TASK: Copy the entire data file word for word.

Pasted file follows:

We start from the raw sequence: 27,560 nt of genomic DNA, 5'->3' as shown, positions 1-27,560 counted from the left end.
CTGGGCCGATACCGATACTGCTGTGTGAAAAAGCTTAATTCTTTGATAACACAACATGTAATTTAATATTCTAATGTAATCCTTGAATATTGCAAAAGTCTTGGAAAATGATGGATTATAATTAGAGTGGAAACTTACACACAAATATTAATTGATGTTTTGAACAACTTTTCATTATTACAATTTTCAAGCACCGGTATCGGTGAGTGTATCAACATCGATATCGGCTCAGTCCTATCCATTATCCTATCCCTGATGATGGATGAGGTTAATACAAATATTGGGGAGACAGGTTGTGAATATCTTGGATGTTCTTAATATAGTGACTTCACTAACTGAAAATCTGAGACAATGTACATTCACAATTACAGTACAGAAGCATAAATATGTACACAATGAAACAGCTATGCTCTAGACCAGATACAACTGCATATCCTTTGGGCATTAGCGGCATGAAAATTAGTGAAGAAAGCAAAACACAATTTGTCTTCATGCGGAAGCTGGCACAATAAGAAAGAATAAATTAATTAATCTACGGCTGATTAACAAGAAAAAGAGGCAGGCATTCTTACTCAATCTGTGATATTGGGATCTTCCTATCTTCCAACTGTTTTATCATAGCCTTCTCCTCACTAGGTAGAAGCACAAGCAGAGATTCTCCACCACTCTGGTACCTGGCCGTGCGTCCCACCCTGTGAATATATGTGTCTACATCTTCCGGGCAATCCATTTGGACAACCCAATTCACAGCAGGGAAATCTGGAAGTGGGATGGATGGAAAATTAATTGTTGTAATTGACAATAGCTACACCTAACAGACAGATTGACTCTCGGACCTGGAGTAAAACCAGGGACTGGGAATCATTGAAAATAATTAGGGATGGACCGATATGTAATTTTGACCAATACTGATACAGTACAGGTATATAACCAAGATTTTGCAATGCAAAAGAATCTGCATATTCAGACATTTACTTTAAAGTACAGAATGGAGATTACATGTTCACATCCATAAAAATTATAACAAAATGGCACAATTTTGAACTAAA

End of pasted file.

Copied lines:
We start from the raw sequence: 27,560 nt of genomic DNA, 5'->3' as shown, positions 1-27,560 counted from the left end.
CTGGGCCGATACCGATACTGCTGTGTGAAAAAGCTTAATTCTTTGATAACACAACATGTAATTTAATATTCTAATGTAATCCTTGAATATTGCAAAAGTCTTGGAAAATGATGGATTATAATTAGAGTGGAAACTTACACACAAATATTAATTGATGTTTTGAACAACTTTTCATTATTACAATTTTCAAGCACCGGTATCGGTGAGTGTATCAACATCGATATCGGCTCAGTCCTATCCATTATCCTATCCCTGATGATGGATGAGGTTAATACAAATATTGGGGAGACAGGTTGTGAATATCTTGGATGTTCTTAATATAGTGACTTCACTAACTGAAAATCTGAGACAATGTACATTCACAATTACAGTACAGAAGCATAAATATGTACACAATGAAACAGCTATGCTCTAGACCAGATACAACTGCATATCCTTTGGGCATTAGCGGCATGAAAATTAGTGAAGAAAGCAAAACACAATTTGTCTTCATGCGGAAGCTGGCACAATAAGAAAGAATAAATTAATTAATCTACGGCTGATTAACAAGAAAAAGAGGCAGGCATTCTTACTCAATCTGTGATATTGGGATCTTCCTATCTTCCAACTGTTTTATCATAGCCTTCTCCTCACTAGGTAGAAGCACAAGCAGAGATTCTCCACCACTCTGGTACCTGGCCGTGCGTCCCACCCTGTGAATATATGTGTCTACATCTTCCGGGCAATCCATTTGGACAACCCAATTCACAGCAGGGAAATCTGGAAGTGGGATGGATGGAAAATTAATTGTTGTAATTGACAATAGCTACACCTAACAGACAGATTGACTCTCGGACCTGGAGTAAAACCAGGGACTGGGAATCATTGAAAATAATTAGGGATGGACCGATATGTAATTTTGACCAATACTGATACAGTACAGGTATATAACCAAGATTTTGCAATGCAAAAGAATCTGCATATTCAGACATTTACTTTAAAGTACAGAATGGAGATTACATGTTCACATCCATAAAAATTATAACAAAATGGCACAATTTTGAACTAAA